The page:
Starting powders of Pb(Mg1/3Nb2/3)O3 (Cabot-Lot 47 "wet cake" purchased Dec. 1986) a fine grain size PbTiO3 (Cabot) and Puratronic grade (99.999+%) PbO and TiO2 were mixed together with either BaCO3 or SrCO3 in stoichiometric proportions. Either barium carbonate or stronium carbonate was utilized depending upon which of barium or stronium was desired to be used as a dopant. The "Lot 47 wet cake" was purchased from Cabot in December 1986 and it contains lead, magnesium and niobium compounds made by a solution precipitation process, said compounds being present in near stoichiometric proportions to obtain the desired final composition. The amount of "wet cake" used has to be adjusted for the loss of non-oxide constituents which burn-off during calcining. Therefore, adjustments must be made to the mixture to compensate for such burn-off. For example, after the wet cake has been calcined, only 68.62 weight % oxides remain. Thus, for every 100 grams of "wet cake", 68.62 grams of oxides will result after calcining (i.e., 68.62 grams of PMN material). The resultant powder mixture is present in stoichiometric proportions. This mixture is then wet milled for approximately 30 hours in water for homogenization, with Darvon C being added as a dispersant. The approximate distribution of starting materials for the wet milling step is 38 wt % powder mixture, 51 wt % 2 mm diameter ZrO2 grinding balls, 2 wt % Darvon C and 9 wt % water. The wet mixture was then dried and calcined in platinum crucibles for approximately 3 hours at approximately 750° C. The calcined powder which results has a particle size averaging approximately 1 micron in size. This particle size is due primarily to the size of the starting powder particles. After calcining, a second wet milling step occurs. This second wet milling occurs with 1/2 inch ZrO2 grinding balls and the wet milling is performed in freon. This second wet milling also occurs for approximately 30 hours. After the second wet milling step, PVA binder (Air Products #205) was dissolved in distilled water to form a liquid mixture. The calcined powder was then added to the liquid mixture. The powder-binder mixture was stirred on a hot plate until all the water had evaporated. The hot plate was held at a temperature of approximately 95°-130° C., preferably above 100° C., and the elapsed time of exposure on the hot plate was approximately 6 hours. The dried mass was then ground to -100 mesh by using an agate mortar and die pressed under a pressure of about 5000 psi to form a compact. The compacts were then isostatically pressed at about 45,000 psi to form pellets. The isostatically pressed pellets were placed in covered alumina crucibles packed in a powder of a substantially similar chemical composition to the pellets. This step is important because when the pellet-powder mixture was heated in the closed alumina crucibles, the atmosphere created in the alumina crucibles was similar in chemical composition to the chemical composition of the pellets, thereby preventing volatilization of elements such as Pb, and thus preventing deviation of the ceramic from stoichiometry. The alumina crucibles were then heated for binder burnout at a heating rate of approximately 40° C. per hour until a temperature of 600° C. was reached. The pellets were then heated at 900° C. per hour until a temperature of 980° C. was reached. The pellets were maintained at approximately 980° C. for about 3 hours followed by a cooling of the furnace. The cooling of the furnace occurs for about 3-5 hours.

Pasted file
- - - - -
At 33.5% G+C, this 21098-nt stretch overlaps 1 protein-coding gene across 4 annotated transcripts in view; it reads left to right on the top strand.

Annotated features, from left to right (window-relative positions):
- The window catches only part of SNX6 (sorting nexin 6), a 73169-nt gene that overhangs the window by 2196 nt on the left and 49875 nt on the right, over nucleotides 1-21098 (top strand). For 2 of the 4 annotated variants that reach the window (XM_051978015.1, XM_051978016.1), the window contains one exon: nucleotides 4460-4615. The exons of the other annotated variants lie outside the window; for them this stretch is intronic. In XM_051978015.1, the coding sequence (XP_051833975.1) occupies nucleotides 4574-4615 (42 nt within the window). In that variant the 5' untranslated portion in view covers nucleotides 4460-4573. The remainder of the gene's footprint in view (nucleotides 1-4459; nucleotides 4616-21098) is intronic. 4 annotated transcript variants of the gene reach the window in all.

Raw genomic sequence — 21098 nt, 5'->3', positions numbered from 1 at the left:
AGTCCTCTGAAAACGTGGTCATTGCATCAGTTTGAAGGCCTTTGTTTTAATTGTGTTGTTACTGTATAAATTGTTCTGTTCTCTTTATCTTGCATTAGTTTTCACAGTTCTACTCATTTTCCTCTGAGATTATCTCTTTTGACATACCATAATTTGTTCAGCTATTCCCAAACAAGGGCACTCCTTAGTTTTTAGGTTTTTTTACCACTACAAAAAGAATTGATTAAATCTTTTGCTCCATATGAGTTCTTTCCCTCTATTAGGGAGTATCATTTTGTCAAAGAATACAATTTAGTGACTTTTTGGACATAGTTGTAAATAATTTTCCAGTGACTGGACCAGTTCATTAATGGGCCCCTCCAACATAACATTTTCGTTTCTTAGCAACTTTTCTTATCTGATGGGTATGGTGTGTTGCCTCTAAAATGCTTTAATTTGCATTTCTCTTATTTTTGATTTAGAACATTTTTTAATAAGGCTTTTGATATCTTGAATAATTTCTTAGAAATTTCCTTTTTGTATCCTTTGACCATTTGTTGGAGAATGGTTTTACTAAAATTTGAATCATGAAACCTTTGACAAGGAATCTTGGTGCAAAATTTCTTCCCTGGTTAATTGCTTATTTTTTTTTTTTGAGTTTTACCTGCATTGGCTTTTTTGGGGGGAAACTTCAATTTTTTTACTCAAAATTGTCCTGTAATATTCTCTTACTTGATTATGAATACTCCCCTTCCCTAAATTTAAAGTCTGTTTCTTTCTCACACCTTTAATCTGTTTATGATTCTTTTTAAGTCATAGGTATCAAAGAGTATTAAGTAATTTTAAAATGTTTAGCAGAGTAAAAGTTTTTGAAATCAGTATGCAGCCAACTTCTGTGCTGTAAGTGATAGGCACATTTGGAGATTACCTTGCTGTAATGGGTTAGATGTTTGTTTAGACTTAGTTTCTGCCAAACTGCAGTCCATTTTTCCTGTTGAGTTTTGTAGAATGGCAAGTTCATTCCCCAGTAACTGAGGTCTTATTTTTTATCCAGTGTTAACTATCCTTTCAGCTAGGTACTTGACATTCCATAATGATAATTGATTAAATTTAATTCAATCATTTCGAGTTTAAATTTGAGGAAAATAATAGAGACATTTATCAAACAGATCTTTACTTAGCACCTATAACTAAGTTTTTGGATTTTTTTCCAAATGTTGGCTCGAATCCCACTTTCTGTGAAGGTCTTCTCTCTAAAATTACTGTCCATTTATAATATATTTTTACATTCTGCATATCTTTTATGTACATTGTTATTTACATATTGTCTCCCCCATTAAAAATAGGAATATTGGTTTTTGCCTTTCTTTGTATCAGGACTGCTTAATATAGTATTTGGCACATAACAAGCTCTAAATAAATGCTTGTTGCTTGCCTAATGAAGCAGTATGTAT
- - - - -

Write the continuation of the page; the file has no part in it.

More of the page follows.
Another embodiment of the present invention substitutes high purity oxides for the "wet cake" starting materials. (Hereinafter, an * preceding a composition signifies that the composition was prepared using high purity oxides instead of "wet cake" starting materials).
TABLE 1b______________________________________Compo- % Netsition Density WtNo. Formula (g/cc) Loss______________________________________6 *0.88 PMN-0.12 PT 7.82 1.87 *0.98 (0.88 PMN-0.12 PT)-0.02 BT 7.66 1.78 *0.96 (0.88 PMN-0.12 PT)-0.04 BT 7.82 1.59 *0.98 (0.88 PMN-0.12 PT)-0.02 ST 7.85 1.710 *0.96 (0.88 PMN-0.12 PT)-0.04 ST 7.79 1.7______________________________________